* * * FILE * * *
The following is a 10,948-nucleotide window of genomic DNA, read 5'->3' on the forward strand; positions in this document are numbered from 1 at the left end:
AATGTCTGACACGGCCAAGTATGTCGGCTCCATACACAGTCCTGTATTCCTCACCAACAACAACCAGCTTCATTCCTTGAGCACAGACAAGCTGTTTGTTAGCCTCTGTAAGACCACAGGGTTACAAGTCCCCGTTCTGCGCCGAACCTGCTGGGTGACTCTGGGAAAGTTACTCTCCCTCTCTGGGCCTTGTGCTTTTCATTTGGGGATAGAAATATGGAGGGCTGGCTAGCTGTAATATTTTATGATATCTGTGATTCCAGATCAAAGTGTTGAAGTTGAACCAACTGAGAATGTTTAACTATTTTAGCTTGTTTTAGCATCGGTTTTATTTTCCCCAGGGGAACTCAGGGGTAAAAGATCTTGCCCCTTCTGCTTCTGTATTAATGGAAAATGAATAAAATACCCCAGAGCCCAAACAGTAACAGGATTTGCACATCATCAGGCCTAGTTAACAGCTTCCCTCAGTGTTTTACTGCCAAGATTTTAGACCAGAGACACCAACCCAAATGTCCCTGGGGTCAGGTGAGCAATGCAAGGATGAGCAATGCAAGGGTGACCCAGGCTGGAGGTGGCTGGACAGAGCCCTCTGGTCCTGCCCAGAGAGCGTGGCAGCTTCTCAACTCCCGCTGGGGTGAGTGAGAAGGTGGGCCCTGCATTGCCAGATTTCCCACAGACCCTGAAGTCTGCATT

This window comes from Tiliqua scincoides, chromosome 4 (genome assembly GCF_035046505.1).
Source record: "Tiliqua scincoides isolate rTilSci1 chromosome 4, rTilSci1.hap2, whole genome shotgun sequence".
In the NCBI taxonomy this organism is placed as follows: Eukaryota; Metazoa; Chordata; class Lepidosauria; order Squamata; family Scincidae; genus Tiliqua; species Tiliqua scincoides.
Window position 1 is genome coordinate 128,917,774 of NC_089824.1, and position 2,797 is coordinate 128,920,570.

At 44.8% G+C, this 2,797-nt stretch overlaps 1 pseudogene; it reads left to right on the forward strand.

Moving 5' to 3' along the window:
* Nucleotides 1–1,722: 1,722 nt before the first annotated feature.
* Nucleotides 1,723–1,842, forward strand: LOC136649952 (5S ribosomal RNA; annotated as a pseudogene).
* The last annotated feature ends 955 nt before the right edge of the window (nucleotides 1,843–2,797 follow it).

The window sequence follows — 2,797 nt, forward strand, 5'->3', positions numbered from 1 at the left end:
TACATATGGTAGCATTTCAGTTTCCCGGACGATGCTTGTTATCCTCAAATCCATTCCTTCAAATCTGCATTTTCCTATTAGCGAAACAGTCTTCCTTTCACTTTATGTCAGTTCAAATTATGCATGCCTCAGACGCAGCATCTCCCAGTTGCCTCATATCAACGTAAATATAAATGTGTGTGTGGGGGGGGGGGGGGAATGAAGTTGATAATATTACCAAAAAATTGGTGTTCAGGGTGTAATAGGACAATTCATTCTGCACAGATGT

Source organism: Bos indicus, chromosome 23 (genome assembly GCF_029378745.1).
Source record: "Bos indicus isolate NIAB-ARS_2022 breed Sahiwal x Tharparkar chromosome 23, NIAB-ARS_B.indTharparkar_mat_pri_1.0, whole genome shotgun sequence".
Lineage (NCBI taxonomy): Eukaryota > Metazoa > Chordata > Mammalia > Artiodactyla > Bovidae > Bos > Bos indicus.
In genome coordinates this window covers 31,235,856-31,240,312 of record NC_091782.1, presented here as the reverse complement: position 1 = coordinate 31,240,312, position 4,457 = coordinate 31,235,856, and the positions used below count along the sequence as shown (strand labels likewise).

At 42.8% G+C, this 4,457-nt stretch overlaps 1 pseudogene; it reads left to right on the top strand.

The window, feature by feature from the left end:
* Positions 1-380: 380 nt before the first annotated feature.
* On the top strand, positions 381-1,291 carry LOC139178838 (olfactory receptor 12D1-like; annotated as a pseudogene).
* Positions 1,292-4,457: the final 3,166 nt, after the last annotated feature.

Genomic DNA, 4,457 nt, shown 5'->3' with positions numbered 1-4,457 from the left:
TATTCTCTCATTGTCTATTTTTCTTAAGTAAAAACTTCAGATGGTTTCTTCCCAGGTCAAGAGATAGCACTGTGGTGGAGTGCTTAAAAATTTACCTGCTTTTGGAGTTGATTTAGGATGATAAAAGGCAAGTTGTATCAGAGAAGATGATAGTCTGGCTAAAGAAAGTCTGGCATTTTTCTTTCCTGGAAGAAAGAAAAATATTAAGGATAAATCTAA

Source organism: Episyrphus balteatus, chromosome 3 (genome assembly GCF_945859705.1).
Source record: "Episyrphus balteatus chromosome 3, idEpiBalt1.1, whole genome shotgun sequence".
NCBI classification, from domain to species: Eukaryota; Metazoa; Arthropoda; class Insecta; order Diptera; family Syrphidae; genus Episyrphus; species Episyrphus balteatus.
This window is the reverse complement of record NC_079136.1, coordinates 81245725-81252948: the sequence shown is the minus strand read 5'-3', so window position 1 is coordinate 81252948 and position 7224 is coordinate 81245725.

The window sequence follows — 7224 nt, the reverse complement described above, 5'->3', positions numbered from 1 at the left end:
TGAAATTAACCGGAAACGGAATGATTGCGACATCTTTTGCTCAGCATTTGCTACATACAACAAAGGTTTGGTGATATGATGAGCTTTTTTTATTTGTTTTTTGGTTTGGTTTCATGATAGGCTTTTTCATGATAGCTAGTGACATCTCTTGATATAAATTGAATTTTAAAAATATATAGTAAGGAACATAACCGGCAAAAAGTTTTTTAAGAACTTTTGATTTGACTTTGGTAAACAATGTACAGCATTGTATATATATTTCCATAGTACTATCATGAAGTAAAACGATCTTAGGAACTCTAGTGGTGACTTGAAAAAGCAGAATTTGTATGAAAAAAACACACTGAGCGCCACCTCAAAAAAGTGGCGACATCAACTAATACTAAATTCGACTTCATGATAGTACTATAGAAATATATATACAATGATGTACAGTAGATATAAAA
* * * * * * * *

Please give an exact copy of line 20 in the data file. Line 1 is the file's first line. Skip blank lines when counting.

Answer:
* Positions 1-380: 380 nt before the first annotated feature.